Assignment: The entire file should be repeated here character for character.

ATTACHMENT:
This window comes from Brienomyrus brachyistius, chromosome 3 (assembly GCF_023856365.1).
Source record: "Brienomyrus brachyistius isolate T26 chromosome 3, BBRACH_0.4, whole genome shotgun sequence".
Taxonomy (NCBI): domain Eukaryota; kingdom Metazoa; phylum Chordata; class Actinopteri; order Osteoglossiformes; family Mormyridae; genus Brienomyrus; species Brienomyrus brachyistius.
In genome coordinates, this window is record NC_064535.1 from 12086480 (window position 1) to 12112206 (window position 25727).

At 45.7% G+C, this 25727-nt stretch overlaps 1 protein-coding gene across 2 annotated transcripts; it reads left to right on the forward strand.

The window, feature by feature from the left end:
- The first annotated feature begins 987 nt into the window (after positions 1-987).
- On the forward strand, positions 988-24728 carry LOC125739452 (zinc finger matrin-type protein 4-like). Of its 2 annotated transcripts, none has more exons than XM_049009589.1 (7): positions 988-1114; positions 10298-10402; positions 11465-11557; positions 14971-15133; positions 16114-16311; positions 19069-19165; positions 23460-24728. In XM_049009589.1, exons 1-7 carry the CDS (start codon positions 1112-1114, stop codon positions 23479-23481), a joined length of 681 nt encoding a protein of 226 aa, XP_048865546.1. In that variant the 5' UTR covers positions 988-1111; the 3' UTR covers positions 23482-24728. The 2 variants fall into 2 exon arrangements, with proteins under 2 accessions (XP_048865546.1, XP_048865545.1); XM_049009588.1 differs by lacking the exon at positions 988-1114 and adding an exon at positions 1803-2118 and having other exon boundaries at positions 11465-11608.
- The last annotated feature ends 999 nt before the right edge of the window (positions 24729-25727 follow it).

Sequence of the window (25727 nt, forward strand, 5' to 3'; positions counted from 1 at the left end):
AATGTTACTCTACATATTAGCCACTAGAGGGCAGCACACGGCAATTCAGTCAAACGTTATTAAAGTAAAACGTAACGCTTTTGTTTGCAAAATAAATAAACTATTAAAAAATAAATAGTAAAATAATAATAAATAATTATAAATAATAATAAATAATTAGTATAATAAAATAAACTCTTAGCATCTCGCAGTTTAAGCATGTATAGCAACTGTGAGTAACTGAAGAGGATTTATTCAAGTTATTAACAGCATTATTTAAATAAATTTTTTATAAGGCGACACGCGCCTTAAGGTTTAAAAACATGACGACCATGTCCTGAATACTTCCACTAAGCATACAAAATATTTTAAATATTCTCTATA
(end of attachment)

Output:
This window comes from Brienomyrus brachyistius, chromosome 3 (assembly GCF_023856365.1).
Source record: "Brienomyrus brachyistius isolate T26 chromosome 3, BBRACH_0.4, whole genome shotgun sequence".
Taxonomy (NCBI): domain Eukaryota; kingdom Metazoa; phylum Chordata; class Actinopteri; order Osteoglossiformes; family Mormyridae; genus Brienomyrus; species Brienomyrus brachyistius.
In genome coordinates, this window is record NC_064535.1 from 12086480 (window position 1) to 12112206 (window position 25727).

At 45.7% G+C, this 25727-nt stretch overlaps 1 protein-coding gene across 2 annotated transcripts; it reads left to right on the forward strand.

The window, feature by feature from the left end:
- The first annotated feature begins 987 nt into the window (after positions 1-987).
- On the forward strand, positions 988-24728 carry LOC125739452 (zinc finger matrin-type protein 4-like). Of its 2 annotated transcripts, none has more exons than XM_049009589.1 (7): positions 988-1114; positions 10298-10402; positions 11465-11557; positions 14971-15133; positions 16114-16311; positions 19069-19165; positions 23460-24728. In XM_049009589.1, exons 1-7 carry the CDS (start codon positions 1112-1114, stop codon positions 23479-23481), a joined length of 681 nt encoding a protein of 226 aa, XP_048865546.1. In that variant the 5' UTR covers positions 988-1111; the 3' UTR covers positions 23482-24728. The 2 variants fall into 2 exon arrangements, with proteins under 2 accessions (XP_048865546.1, XP_048865545.1); XM_049009588.1 differs by lacking the exon at positions 988-1114 and adding an exon at positions 1803-2118 and having other exon boundaries at positions 11465-11608.
- The last annotated feature ends 999 nt before the right edge of the window (positions 24729-25727 follow it).

Sequence of the window (25727 nt, forward strand, 5' to 3'; positions counted from 1 at the left end):
AATGTTACTCTACATATTAGCCACTAGAGGGCAGCACACGGCAATTCAGTCAAACGTTATTAAAGTAAAACGTAACGCTTTTGTTTGCAAAATAAATAAACTATTAAAAAATAAATAGTAAAATAATAATAAATAATTATAAATAATAATAAATAATTAGTATAATAAAATAAACTCTTAGCATCTCGCAGTTTAAGCATGTATAGCAACTGTGAGTAACTGAAGAGGATTTATTCAAGTTATTAACAGCATTATTTAAATAAATTTTTTATAAGGCGACACGCGCCTTAAGGTTTAAAAACATGACGACCATGTCCTGAATACTTCCACTAAGCATACAAAATATTTTAAATATTCTCTATA